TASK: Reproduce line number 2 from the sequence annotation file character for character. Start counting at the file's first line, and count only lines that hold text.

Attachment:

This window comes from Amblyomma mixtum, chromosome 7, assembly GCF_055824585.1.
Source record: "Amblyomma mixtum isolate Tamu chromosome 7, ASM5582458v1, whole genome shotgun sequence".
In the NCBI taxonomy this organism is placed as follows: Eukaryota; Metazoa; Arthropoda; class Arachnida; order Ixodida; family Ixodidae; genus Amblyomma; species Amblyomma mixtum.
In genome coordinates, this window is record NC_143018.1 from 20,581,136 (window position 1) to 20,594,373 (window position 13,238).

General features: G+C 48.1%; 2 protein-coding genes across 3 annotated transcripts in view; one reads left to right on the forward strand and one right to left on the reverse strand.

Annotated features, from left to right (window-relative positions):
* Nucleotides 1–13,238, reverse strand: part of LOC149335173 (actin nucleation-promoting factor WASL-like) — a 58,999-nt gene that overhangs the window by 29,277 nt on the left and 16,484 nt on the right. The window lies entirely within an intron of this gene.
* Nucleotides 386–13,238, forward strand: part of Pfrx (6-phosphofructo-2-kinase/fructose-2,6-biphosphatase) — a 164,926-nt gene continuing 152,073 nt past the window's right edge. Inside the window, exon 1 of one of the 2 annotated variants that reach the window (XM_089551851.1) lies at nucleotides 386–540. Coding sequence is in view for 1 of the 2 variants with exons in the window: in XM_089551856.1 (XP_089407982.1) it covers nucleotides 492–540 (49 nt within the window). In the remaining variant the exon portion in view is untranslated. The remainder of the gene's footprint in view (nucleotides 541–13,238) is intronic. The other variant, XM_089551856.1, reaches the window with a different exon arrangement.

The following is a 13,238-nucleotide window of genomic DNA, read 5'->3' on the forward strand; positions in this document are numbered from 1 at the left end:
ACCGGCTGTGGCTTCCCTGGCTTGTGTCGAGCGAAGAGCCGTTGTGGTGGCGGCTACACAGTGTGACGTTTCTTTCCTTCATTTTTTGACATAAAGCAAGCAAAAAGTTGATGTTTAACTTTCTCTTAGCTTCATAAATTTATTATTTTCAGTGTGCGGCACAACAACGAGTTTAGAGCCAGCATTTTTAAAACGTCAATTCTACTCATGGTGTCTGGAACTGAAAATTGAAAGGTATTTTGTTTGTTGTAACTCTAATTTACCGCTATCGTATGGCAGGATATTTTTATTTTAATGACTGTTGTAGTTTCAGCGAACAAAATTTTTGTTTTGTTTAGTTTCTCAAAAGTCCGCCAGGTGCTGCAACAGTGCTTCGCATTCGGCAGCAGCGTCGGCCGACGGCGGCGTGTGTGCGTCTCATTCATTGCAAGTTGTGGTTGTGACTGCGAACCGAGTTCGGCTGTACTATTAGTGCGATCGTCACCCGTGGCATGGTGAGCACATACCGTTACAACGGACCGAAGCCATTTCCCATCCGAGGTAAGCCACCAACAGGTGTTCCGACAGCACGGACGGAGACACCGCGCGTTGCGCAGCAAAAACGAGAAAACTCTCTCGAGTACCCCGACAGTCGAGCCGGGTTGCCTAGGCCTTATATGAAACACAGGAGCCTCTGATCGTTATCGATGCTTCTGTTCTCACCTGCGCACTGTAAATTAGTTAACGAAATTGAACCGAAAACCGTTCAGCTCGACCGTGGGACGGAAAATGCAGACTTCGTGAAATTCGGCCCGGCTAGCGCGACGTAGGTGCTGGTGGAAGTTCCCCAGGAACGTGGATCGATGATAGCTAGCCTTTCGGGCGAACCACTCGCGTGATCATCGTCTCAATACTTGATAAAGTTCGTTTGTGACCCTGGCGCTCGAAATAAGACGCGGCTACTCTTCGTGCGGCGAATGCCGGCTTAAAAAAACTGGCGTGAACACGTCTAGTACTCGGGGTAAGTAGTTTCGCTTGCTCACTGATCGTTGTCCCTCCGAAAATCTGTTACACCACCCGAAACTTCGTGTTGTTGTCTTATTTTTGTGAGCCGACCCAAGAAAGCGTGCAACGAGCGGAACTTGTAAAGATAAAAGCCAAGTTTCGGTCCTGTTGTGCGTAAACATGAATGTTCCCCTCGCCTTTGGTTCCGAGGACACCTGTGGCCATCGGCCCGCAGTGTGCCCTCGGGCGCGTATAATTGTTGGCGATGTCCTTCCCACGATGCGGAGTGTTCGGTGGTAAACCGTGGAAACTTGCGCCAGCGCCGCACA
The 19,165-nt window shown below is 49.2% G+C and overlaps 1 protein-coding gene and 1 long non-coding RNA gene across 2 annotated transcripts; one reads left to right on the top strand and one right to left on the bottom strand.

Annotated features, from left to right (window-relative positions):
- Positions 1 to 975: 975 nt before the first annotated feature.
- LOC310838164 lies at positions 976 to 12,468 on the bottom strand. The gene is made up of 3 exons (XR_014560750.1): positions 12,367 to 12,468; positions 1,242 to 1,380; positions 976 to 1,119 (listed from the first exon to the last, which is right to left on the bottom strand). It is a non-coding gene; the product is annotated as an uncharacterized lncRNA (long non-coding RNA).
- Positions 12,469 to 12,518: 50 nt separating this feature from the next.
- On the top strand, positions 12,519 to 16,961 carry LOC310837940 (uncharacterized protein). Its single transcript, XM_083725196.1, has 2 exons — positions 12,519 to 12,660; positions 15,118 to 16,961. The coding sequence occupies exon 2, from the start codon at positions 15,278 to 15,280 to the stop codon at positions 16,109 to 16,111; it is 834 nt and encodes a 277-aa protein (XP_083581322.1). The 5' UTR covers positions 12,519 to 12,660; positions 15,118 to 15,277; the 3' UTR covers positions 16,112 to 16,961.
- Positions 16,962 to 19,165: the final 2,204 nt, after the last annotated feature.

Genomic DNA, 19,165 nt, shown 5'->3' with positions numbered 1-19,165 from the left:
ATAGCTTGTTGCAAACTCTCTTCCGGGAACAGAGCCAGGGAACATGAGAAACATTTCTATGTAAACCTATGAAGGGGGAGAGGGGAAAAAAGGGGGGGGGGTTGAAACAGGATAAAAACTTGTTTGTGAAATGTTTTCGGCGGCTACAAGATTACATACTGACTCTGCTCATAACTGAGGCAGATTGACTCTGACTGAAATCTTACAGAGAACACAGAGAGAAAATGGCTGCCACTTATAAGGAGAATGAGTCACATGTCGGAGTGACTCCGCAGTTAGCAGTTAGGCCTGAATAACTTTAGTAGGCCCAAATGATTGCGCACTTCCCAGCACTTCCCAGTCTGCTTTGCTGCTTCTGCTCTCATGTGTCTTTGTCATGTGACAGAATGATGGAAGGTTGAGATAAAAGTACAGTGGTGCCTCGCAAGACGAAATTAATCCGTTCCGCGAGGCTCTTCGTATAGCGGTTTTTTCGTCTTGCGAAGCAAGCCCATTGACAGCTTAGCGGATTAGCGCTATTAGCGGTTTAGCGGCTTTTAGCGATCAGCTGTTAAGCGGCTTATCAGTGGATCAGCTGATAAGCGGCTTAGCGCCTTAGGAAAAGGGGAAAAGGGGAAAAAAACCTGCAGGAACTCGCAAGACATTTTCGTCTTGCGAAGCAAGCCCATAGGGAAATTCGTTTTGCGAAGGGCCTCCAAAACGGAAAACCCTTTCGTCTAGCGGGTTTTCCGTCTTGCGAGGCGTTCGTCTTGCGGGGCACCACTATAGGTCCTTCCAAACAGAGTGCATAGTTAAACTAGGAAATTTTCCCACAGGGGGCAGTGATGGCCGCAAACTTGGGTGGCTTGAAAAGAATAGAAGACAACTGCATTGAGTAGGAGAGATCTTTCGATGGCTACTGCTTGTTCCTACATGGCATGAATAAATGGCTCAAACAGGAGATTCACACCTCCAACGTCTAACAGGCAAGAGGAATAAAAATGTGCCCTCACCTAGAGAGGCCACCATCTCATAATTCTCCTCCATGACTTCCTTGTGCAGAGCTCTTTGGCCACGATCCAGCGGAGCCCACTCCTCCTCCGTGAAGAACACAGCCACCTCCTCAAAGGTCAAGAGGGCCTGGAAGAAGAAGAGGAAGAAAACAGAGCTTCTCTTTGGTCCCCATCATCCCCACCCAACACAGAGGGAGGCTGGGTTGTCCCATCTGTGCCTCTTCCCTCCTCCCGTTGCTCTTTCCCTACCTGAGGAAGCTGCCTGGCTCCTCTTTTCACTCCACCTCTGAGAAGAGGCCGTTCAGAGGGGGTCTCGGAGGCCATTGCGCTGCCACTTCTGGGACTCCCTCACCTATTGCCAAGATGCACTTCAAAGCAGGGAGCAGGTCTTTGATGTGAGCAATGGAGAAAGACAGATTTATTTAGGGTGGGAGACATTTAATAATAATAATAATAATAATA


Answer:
Source record: "Amblyomma mixtum isolate Tamu chromosome 7, ASM5582458v1, whole genome shotgun sequence".